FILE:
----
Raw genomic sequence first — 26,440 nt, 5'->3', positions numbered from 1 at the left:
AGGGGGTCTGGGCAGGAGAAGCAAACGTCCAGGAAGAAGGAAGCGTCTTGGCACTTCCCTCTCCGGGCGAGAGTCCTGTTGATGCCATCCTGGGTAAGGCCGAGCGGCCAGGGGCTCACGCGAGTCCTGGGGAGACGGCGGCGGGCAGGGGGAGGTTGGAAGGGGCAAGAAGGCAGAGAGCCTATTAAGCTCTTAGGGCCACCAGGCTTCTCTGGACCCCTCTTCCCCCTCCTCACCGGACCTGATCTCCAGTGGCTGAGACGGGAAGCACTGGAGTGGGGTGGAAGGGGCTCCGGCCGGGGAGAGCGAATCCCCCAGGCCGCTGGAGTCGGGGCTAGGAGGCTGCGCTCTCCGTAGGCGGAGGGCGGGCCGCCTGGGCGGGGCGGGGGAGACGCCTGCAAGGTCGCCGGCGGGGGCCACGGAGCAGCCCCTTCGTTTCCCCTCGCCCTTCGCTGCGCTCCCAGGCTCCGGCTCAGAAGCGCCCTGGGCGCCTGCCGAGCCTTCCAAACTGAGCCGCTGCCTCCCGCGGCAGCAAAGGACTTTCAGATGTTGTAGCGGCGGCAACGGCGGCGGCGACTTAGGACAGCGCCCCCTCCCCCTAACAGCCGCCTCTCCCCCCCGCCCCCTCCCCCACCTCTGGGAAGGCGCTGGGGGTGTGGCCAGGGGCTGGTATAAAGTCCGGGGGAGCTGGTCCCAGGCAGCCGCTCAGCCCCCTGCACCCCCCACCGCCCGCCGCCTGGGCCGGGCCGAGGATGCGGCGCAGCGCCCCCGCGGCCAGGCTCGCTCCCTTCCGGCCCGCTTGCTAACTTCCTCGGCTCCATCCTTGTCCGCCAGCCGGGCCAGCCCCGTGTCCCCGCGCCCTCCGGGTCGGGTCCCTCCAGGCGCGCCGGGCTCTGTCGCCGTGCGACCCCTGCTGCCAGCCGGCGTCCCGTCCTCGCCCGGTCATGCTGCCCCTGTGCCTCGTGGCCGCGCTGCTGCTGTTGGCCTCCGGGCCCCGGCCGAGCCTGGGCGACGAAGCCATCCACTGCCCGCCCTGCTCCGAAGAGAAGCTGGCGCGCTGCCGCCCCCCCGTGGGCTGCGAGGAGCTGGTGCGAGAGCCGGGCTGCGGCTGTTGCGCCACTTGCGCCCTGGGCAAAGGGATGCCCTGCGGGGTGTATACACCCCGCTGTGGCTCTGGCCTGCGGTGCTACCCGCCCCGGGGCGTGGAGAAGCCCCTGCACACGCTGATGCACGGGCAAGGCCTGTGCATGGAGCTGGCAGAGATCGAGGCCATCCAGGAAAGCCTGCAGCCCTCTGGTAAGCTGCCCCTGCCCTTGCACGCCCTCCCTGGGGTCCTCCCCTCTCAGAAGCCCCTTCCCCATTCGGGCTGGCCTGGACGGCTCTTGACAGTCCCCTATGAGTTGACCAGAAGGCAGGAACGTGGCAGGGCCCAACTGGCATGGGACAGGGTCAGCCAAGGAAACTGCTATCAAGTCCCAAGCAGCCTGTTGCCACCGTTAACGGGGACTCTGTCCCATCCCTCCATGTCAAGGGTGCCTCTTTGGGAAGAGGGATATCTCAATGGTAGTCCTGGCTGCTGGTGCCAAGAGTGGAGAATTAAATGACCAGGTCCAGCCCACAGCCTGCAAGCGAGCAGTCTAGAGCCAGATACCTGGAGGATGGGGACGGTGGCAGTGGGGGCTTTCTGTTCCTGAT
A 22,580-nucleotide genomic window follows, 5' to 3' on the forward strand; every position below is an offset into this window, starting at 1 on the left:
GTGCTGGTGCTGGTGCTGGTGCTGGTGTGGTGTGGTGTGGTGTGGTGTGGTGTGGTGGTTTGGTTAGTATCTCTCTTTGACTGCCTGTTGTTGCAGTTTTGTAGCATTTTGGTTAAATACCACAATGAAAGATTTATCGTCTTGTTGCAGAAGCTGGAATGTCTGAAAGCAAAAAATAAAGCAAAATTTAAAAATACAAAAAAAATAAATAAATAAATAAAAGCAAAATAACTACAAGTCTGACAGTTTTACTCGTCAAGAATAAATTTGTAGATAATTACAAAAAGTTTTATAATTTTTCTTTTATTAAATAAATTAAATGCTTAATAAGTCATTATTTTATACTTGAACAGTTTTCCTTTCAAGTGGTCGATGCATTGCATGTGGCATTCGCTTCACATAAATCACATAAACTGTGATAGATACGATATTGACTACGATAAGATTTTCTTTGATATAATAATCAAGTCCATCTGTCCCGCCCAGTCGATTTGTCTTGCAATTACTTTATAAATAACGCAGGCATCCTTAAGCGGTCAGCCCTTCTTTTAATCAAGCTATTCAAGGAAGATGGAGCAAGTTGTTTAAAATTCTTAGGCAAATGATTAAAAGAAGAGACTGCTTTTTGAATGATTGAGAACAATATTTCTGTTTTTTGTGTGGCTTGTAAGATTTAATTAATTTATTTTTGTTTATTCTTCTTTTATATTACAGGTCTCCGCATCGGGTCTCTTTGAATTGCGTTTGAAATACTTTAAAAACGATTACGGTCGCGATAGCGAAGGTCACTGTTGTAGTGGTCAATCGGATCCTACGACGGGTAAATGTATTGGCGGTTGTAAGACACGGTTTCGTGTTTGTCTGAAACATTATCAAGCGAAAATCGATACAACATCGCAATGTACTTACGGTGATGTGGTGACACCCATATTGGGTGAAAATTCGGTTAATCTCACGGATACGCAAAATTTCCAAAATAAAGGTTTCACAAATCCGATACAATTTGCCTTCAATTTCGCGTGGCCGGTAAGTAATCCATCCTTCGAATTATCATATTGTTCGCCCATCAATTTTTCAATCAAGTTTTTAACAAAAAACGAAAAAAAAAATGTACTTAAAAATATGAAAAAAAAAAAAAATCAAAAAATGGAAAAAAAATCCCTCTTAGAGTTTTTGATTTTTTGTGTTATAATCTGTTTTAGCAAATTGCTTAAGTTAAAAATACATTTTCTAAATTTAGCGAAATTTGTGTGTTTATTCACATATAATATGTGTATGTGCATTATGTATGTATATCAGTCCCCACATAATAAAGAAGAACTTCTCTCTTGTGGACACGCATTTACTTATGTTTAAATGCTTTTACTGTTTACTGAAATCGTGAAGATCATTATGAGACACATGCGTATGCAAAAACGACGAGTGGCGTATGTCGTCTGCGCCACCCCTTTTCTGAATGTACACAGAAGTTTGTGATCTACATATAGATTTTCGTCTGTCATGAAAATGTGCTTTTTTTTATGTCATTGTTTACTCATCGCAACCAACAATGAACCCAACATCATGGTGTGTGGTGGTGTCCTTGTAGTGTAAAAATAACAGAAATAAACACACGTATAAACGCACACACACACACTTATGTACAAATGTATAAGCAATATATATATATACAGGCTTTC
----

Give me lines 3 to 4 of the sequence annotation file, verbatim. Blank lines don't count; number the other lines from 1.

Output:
A 22,580-nucleotide genomic window follows, 5' to 3' on the forward strand; every position below is an offset into this window, starting at 1 on the left:
GTGCTGGTGCTGGTGCTGGTGCTGGTGTGGTGTGGTGTGGTGTGGTGTGGTGTGGTGGTTTGGTTAGTATCTCTCTTTGACTGCCTGTTGTTGCAGTTTTGTAGCATTTTGGTTAAATACCACAATGAAAGATTTATCGTCTTGTTGCAGAAGCTGGAATGTCTGAAAGCAAAAAATAAAGCAAAATTTAAAAATACAAAAAAAATAAATAAATAAATAAAAGCAAAATAACTACAAGTCTGACAGTTTTACTCGTCAAGAATAAATTTGTAGATAATTACAAAAAGTTTTATAATTTTTCTTTTATTAAATAAATTAAATGCTTAATAAGTCATTATTTTATACTTGAACAGTTTTCCTTTCAAGTGGTCGATGCATTGCATGTGGCATTCGCTTCACATAAATCACATAAACTGTGATAGATACGATATTGACTACGATAAGATTTTCTTTGATATAATAATCAAGTCCATCTGTCCCGCCCAGTCGATTTGTCTTGCAATTACTTTATAAATAACGCAGGCATCCTTAAGCGGTCAGCCCTTCTTTTAATCAAGCTATTCAAGGAAGATGGAGCAAGTTGTTTAAAATTCTTAGGCAAATGATTAAAAGAAGAGACTGCTTTTTGAATGATTGAGAACAATATTTCTGTTTTTTGTGTGGCTTGTAAGATTTAATTAATTTATTTTTGTTTATTCTTCTTTTATATTACAGGTCTCCGCATCGGGTCTCTTTGAATTGCGTTTGAAATACTTTAAAAACGATTACGGTCGCGATAGCGAAGGTCACTGTTGTAGTGGTCAATCGGATCCTACGACGGGTAAATGTATTGGCGGTTGTAAGACACGGTTTCGTGTTTGTCTGAAACATTATCAAGCGAAAATCGATACAACATCGCAATGTACTTACGGTGATGTGGTGACACCCATATTGGGTGAAAATTCGGTTAATCTCACGGATACGCAAAATTTCCAAAATAAAGGTTTCACAAATCCGATACAATTTGCCTTCAATTTCGCGTGGCCGGTAAGTAATCCATCCTTCGAATTATCATATTGTTCGCCCATCAATTTTTCAATCAAGTTTTTAACAAAAAACGAAAAAAAAAATGTACTTAAAAATATGAAAAAAAAAAAAAATCAAAAAATGGAAAAAAAATCCCTCTTAGAGTTTTTGATTTTTTGTGTTATAATCTGTTTTAGCAAATTGCTTAAGTTAAAAATACATTTTCTAAATTTAGCGAAATTTGTGTGTTTATTCACATATAATATGTGTATGTGCATTATGTATGTATATCAGTCCCCACATAATAAAGAAGAACTTCTCTCTTGTGGACACGCATTTACTTATGTTTAAATGCTTTTACTGTTTACTGAAATCGTGAAGATCATTATGAGACACATGCGTATGCAAAAACGACGAGTGGCGTATGTCGTCTGCGCCACCCCTTTTCTGAATGTACACAGAAGTTTGTGATCTACATATAGATTTTCGTCTGTCATGAAAATGTGCTTTTTTTTATGTCATTGTTTACTCATCGCAACCAACAATGAACCCAACATCATGGTGTGTGGTGGTGTCCTTGTAGTGTAAAAATAACAGAAATAAACACACGTATAAACGCACACACACACACTTATGTACAAATGTATAAGCAATATATATATATACAGGCTTTC